Assistant Professor Lisa Fedina was awarded a 2020 Young Investigator Grant from the American Foundation for Suicide Prevention. She will conduct a national survey with young adults ages 18-24 to identify protective factors for suicide that promote resilience among young adults, particularly those most at risk.
“We know that people often do not have isolated experiences with violence, but studies have not yet measured the range of victimization experiences in order to understand its full burden on mental health. This study represents an important step to build this underdeveloped area of research through theory-driven, person-centered approaches, allowing for greater accuracy in predicting suicidal behaviors by accounting for the effects of violence victimization over time and factors that may support resilient trajectories among youth,” says Fedina.
Assistant Professor Shanna Kattari and Lecturer Leo Kattari have edited a new book “Social Work and Health Care Practice with Transgender and Nonbinary Individuals.” Assistant Professor Ashley Lacombe-Duncan and Joint PhD student Matthew Bakko contributed chapters.
The book examines issues across the lifespan of transgender and nonbinary individuals whilst synthesizing conceptual work, empirical evidence, pedagogical content, educational experiences and the voices of transgender and nonbinary individuals.
Professor Lisa Wexler has received a Centers for Disease Control and Prevention Grant for her project, Family Safety Net: Developing an Upstream Suicide Prevention Approach to Encourage Safe Firearm Storage in Rural and Remote Alaskan Homes. The study will support, encourage and assess safe firearm storage practices relevant to Alaska Native families. Alaska has suicide rates far above national averages, including a teen suicide rate among Alaska Natives 18 times higher than the rate for other American teens.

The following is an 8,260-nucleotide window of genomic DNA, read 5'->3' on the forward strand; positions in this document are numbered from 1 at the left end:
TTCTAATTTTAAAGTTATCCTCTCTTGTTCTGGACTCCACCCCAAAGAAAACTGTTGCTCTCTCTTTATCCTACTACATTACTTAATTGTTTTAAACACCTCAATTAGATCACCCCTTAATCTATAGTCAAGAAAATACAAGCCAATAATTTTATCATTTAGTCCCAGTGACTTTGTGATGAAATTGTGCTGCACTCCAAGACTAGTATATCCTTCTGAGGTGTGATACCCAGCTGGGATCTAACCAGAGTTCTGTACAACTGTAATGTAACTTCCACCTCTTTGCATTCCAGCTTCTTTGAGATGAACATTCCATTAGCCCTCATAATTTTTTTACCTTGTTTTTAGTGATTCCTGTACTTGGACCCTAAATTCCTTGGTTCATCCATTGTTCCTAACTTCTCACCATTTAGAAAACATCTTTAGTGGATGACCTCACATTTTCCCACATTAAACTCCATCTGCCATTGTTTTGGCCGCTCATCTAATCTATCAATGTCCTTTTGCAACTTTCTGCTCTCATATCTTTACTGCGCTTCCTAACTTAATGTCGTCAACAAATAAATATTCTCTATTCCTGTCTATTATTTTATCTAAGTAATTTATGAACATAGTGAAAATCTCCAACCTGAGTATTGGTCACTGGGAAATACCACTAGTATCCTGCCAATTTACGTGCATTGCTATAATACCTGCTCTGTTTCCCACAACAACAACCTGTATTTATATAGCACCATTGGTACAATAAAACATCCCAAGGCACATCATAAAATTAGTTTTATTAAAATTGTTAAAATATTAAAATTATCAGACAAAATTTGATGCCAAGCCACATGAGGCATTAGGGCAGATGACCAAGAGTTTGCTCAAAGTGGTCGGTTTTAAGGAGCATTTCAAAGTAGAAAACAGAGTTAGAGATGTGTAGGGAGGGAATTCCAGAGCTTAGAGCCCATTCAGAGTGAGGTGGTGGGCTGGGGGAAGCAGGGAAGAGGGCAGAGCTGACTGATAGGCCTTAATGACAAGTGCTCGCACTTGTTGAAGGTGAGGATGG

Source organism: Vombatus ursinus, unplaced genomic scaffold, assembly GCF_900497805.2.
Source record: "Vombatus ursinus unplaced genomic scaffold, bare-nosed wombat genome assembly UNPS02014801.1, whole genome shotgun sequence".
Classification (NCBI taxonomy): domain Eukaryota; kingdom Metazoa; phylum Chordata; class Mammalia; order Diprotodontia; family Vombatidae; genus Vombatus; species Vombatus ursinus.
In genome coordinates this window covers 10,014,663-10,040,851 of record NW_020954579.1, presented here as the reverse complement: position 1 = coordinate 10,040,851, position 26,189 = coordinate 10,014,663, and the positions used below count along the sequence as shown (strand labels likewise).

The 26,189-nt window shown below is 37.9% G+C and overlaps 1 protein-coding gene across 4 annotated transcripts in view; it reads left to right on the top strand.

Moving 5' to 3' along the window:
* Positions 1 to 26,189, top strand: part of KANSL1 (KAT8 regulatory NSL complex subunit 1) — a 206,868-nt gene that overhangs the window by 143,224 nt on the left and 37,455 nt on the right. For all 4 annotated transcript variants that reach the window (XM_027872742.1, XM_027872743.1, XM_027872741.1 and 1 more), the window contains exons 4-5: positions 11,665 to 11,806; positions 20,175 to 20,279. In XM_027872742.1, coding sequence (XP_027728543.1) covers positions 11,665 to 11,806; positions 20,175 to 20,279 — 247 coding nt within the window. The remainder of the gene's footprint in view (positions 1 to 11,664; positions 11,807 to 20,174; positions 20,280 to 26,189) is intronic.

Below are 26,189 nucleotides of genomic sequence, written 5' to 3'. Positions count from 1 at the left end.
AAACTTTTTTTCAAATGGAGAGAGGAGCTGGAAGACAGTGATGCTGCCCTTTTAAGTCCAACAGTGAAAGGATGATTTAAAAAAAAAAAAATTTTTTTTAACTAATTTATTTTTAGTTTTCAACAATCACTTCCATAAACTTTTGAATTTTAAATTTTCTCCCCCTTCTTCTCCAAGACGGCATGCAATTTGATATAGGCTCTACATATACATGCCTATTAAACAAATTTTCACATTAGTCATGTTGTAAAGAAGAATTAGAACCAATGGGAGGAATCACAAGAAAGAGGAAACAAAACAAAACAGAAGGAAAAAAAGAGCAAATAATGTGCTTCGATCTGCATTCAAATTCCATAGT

A new study from Parenting in Context Research Lab found parents are overwhelmed, kids are anxious and economic hardship is common during the pandemic. The pandemic presents parents with new challenges on how best to prepare and support their children for a different school experience. In the early days of the pandemic, nearly 80% of parents were educating their children at home.
Associate Professor Kathryn Maguire-Jack has received an R01 grant from the Centers for Disease Prevention and Control to examine the preventive impacts of childcare subsidies and paid family leave policies on child maltreatment and intimate partner violence. She is a co-investigator of the 3-year $1.05 million project led by Prevent Child Abuse America. Maguire-Jack is working with researchers from the Prevent Child Abuse America and Casey Family Programs
Associate Professor David Córdova and co-authors received the Reuben Hill Award from the National Council on Family Relations. The award is presented for the best research article that makes substantial and significant contributions to family research and theory.
Natasha Johnson, PhD ‘20, has received a $5,000 Racial Injustice Award From the U-M Depression Center for her research on racism awareness among Black youths. Her research has the potential to provide empirical support for intervention programs aimed at combating racism by developing a psychometric tool that will evaluate resilient pathways for racially marginalized youth.
Assistant Professor Fernanda Lima Cross' new research finds that parents who are undocumented immigrants are more likely than documented parents to teach mistrust to their children and to be wary of interactions with law enforcement. "Ethnic-racial socialization is often used to prepare adolescents for life outside of the home and tends to be protective," says Cross.
Assistant Professor Lindsay Bornheimer has received a National Institute of Mental Health Clinical Trial Planning Grant (R34). This three-year grant will support her team in modifying and evaluating acceptability and preliminary effectiveness of Cognitive Behavioral Suicide Prevention for psychosis (CBSPp) and will help increase the utility of CBSPp in community mental health work. CBSPp is a promising intervention developed and evaluated by Bornheimer’s collaborative team and is one of few suicide interventions available that is tailored for adults experiencing psychosis.
Associate Professor Terri Friedline discusses the drop in demand for small-dollar loans with Morning Consult. Without additional government relief, she expects “things to get a lot worse as people are forced to take on debt, including higher-cost, small-dollar loans, to survive the pandemic.”
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School of Social Work
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